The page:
Kids Eco Festival brimful with ideas

Sophia Nicholls, 6, pedals her way to a tasty smoothie, watched by brother Richard, 4.

The inaugural Kids Eco Festival held last weekend at Cambridge Primary School was hailed by organisers as a great success.

Accessible sustainability was central to the event, with stands focusing on waste reduction, pest control, clean water, making reusable bags, whipping up smoothies using pedal power, and more.

Kids Eco Festival organisers Janine Monk and Camilla Carty-Melis (at right) with Ngāti Hauā kaumatua Tu Clarke, and DOC community ranger Dannika Tukua.

The festival was officially opened with a karakia by Ngāti Hauā kaumatua Tu Clarke.   A stand selling native plants highlighted the work being done by Morrinsville’s Ngāti Hauā Mahi Trust in growing native plants and doing wetland restoration and riparian planting in culturally significant catchment areas, including at Karapiro. The Trust recently took out the Te Puni Kokiri Māori Award in the 2019 New Zealand Biosecurity Awards.

A ‘wearable arts’ segment featured fashion made from waste and intended for recycling.  The winner in the 5-12 years category was Leah Ervine, 6, who draped herself in toilet roll holders which she intends using as seed planters.

Six-year-old Leah Ervine won in the junior category with this toilet-roll holder outfit.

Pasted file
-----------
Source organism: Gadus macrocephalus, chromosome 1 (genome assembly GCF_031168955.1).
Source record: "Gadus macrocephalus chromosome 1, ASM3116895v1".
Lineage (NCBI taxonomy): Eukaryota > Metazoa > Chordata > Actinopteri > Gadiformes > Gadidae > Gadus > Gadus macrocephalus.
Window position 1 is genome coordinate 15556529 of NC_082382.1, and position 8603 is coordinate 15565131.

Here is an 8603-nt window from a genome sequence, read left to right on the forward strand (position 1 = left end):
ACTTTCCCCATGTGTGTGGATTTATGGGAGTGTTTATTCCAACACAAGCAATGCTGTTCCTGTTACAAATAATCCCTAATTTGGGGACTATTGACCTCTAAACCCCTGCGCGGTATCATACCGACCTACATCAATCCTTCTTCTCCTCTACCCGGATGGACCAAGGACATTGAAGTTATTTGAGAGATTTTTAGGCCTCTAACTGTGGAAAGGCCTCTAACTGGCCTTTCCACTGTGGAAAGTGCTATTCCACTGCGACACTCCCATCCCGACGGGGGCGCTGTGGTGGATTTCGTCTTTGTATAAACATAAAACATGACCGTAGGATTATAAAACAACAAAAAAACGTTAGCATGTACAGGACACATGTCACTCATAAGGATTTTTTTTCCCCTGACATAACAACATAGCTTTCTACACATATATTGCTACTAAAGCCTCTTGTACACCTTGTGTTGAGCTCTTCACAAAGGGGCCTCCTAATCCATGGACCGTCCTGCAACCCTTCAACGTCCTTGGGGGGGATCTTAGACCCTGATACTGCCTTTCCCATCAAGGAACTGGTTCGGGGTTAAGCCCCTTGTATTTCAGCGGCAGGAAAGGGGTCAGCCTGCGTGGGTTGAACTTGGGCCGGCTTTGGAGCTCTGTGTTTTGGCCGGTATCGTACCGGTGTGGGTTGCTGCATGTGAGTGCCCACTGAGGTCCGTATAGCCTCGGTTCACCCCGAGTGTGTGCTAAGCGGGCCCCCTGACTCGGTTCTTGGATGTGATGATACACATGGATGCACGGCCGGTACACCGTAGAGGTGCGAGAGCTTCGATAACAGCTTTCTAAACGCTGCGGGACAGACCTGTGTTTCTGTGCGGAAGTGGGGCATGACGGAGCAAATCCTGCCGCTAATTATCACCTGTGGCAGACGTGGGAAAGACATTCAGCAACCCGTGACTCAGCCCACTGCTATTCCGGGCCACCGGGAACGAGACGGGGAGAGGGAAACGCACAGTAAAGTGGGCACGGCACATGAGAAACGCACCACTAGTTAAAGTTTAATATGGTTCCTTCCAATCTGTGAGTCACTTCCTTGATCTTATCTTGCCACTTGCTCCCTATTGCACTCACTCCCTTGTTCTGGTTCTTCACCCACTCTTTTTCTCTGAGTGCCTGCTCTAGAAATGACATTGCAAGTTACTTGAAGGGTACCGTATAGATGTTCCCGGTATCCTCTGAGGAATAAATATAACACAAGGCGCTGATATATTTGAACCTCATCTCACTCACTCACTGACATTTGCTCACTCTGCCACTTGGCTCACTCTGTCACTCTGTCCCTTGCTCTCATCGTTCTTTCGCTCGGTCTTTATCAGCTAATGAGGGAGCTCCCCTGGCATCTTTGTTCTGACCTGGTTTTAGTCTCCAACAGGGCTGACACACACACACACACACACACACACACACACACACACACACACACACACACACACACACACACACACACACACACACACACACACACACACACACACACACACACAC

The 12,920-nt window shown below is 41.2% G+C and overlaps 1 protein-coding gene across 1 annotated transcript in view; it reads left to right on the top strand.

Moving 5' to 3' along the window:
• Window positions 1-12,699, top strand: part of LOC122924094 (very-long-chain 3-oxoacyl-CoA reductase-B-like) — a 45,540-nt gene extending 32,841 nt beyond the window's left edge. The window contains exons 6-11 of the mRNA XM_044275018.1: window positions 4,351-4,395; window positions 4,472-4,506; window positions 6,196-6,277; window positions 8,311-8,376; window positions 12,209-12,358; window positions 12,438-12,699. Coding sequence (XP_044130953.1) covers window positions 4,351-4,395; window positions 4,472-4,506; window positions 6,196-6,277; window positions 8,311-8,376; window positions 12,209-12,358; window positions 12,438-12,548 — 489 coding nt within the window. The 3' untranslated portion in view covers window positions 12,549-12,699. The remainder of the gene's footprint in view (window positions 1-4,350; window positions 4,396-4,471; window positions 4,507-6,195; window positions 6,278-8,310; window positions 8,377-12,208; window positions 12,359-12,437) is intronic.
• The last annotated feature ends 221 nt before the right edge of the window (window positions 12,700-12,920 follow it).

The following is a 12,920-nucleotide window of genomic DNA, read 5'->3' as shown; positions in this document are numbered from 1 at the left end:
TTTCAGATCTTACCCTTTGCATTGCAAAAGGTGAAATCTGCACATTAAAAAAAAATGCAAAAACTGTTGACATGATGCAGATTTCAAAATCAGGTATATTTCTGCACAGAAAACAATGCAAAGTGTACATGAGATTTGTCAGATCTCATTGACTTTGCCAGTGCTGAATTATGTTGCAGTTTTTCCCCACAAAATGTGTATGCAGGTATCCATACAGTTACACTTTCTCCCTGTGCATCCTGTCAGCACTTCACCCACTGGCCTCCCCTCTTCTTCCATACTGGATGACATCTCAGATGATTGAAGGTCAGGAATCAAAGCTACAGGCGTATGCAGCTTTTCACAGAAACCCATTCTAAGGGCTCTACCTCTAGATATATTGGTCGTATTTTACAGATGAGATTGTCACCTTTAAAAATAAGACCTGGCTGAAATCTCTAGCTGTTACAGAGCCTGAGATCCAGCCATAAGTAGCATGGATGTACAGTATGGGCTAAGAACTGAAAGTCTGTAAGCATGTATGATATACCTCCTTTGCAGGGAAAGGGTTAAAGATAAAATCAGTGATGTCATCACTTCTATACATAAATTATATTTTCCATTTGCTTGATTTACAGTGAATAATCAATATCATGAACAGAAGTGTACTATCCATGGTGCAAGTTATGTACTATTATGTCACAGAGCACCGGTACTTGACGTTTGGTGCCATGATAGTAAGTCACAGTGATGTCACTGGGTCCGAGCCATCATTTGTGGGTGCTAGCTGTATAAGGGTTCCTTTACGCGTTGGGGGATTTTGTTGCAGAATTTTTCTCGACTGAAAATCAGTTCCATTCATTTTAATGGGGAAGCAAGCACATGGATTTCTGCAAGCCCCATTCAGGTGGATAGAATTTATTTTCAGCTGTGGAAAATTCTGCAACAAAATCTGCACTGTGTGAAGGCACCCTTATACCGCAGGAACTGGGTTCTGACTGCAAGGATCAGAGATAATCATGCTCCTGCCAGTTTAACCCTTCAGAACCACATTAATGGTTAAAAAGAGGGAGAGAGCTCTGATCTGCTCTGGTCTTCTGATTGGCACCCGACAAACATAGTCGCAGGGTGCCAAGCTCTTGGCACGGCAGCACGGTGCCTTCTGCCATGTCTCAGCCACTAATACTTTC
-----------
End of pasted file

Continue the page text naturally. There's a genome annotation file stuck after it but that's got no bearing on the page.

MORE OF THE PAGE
The winner in the 13-18 years category was Dakota Le’Mon wearing a design by Ellie Goldfinch entitled Libras tainted remains. It featured a black skirt with a train made from recycled plastic and calico dyed to represent air pollution. The strapless bustier was made from unwanted packing plastic and a mask fashioned from used curling ribbon depicted choking pollution.

Dakota Le’Mon’s wearable arts entry depicting air pollution won in the senior category.

Another entrant, Sophie Heatley, wore a design by Eilish McHugh featuring discarded plastic and aluminium cans. with a flax bustier.

Fern Carty-Melis, 6.

Younger entrant Fern Carty-Melis became a ‘Princess of Nature’, draped in ribbons reflecting the forest and water.

Her mum, Camilla Carty-Melis of the Go Waikato Environment Centre and a co-organiser of the event with Janine Monk, said the festival had been a success.

“It was great to see so many families. The children were having fun, as were the adults. I even saw a few parents who donned the native bird face painting!”

More Recent News

Lights…camera…action

  Reel talk – Cambridge’s Tivoli Cinema remains the only Waikato cinema to have reopened since the country shifted to Covid-19 Alert Level 2. But, a government announcement this week increasing the size limit on…

It’s back to school – with social distancing

  During lockdown, Cambridge High School principal Greg Thornton began his commute to work by walking down his hallway to his son’s bedroom. From this makeshift “office,” Thornton directed the school’s Covid-19 response, recording video…

Community offers a helping hand

Cambridge is answering the kindness call in spades, with offers of help pouring in to cover an extended period of hardship. As lockdown started, Waipa District Councillor and long-time Cambridge resident Philip Coles joined others…

Life post clock-down

Ask not for whom the bell tolls in Cambridge – because since the start of lockdown the answer has been for no one. But now thanks to a group of Council parks and reserves team…